Tuesday, June 12, 2007


In 56 B.C., Julius Caesar continued his war of conquest against the many tribes of Gaul. The contestants that 3rd year were the residents of Brittany. The most powerful tribe (per Caesar), the Veneti, lived around the Morbihan Bay and controlled the tin and metals trade and all the shipping with Britain. Caesar stormed several of their towns, but they always managed to vacate and escape by sea to an island or peninsula.

The city of Vannes sits on the Morbihan Bay and I believe its name is an homage to the Veneti. But this is not where the Veneti lived. No one has ever found the site of their city, which Caesar called Venetia.

That the Veneti had a pretty large town or oppidum (a fort) is certain. So much commerce would have to be warehoused and distributed. They struck coins indicating a pretty stable currency. They had hundreds of large ships. We know about them from The Gallic Wars, written by Caesar. He was pretty proud of the way fortune delivered the Veneti fleet to him, and how his men responded.

He sent Brutus (yup, the et-tu Brutus) up the Loire River to build dozens of Roman ships. Brutus delivered: little Roman carvels that couldn't even ram the larger Veneti ships. But, on the day of battle, as Caesar watched from shore (tradition puts him at St. Gildas) . . .

Our men had made ready in advance. . . sharpened hooks fixed into long poles, not unlike the kind of hooks used for pulling down walls in seiges. Using these hooks, our men seized the ropes binding the enemy yardarms to the masts and drew them tight: then our ship quickly rowed away, and the ropes broke.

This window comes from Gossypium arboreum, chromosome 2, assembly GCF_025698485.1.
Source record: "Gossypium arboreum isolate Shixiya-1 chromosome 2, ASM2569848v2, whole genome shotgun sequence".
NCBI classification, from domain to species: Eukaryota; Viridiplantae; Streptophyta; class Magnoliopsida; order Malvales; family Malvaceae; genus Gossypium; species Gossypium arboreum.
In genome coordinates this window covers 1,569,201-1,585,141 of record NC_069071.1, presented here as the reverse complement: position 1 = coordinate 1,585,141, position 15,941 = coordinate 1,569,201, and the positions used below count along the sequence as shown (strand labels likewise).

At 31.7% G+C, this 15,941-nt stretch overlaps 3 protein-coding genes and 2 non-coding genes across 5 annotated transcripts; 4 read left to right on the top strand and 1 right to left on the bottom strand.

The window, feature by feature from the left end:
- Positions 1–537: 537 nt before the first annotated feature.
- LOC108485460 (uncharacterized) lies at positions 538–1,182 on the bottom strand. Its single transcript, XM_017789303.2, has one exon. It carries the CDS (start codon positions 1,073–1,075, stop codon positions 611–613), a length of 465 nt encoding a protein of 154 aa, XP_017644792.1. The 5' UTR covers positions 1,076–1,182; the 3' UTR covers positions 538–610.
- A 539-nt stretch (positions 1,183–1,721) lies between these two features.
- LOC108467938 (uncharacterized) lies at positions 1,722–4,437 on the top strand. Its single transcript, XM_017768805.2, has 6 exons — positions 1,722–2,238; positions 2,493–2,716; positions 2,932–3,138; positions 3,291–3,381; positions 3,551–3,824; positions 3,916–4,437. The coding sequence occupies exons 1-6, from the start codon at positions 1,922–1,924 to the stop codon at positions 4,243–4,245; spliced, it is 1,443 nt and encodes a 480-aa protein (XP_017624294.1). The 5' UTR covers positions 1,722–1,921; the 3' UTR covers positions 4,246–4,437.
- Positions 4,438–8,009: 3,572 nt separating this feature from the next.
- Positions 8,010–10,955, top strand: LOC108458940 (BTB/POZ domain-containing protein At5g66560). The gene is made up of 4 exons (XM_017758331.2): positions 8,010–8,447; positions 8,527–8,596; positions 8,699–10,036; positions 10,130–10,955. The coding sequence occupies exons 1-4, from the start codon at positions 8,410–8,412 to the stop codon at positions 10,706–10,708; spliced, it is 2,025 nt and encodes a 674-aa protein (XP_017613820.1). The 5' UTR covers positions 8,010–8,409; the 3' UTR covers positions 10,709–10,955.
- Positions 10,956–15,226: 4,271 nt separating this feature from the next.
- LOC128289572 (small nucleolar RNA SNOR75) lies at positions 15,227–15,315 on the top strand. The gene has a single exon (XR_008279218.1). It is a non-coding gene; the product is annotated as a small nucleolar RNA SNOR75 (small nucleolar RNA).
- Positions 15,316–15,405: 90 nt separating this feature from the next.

The Veneti ships depended entirely on their leather sails for mobility; they didn't have rowers. The Roman carvels disabled a few ships in this manner, but the Veneti caught on and kept their distance. Then a miracle happened:

. . . suddenly a dead calm fell, and they were unable to sail away.
No wind, no movement. One by one the great ships were surrounded and boarded. The Veneti fought hard but were slaughtered piecemeal.

All their warriors had been on those ships; there was no one left to defend the towns. Caesar executed their surviving rulers and sold all of the people into slavery.

Hoards of Veneti coins have been found buried over the past two thousand years. Merchants and tradesment fled with all their wealth, hoping to escape. The one place that these coins have NOT been found is Vannes. In Vannes, which sits at the site of the Roman settlement Darioritum, archeaologists find Roman coins and artefacts dating to the first century B.C. when the Romans moved in--but nothing earlier.

So where was Venetia? Some people hope to find Atlantis or the grave of Attila. I'd rather find the remnants of a great Veneti town, looted or not.

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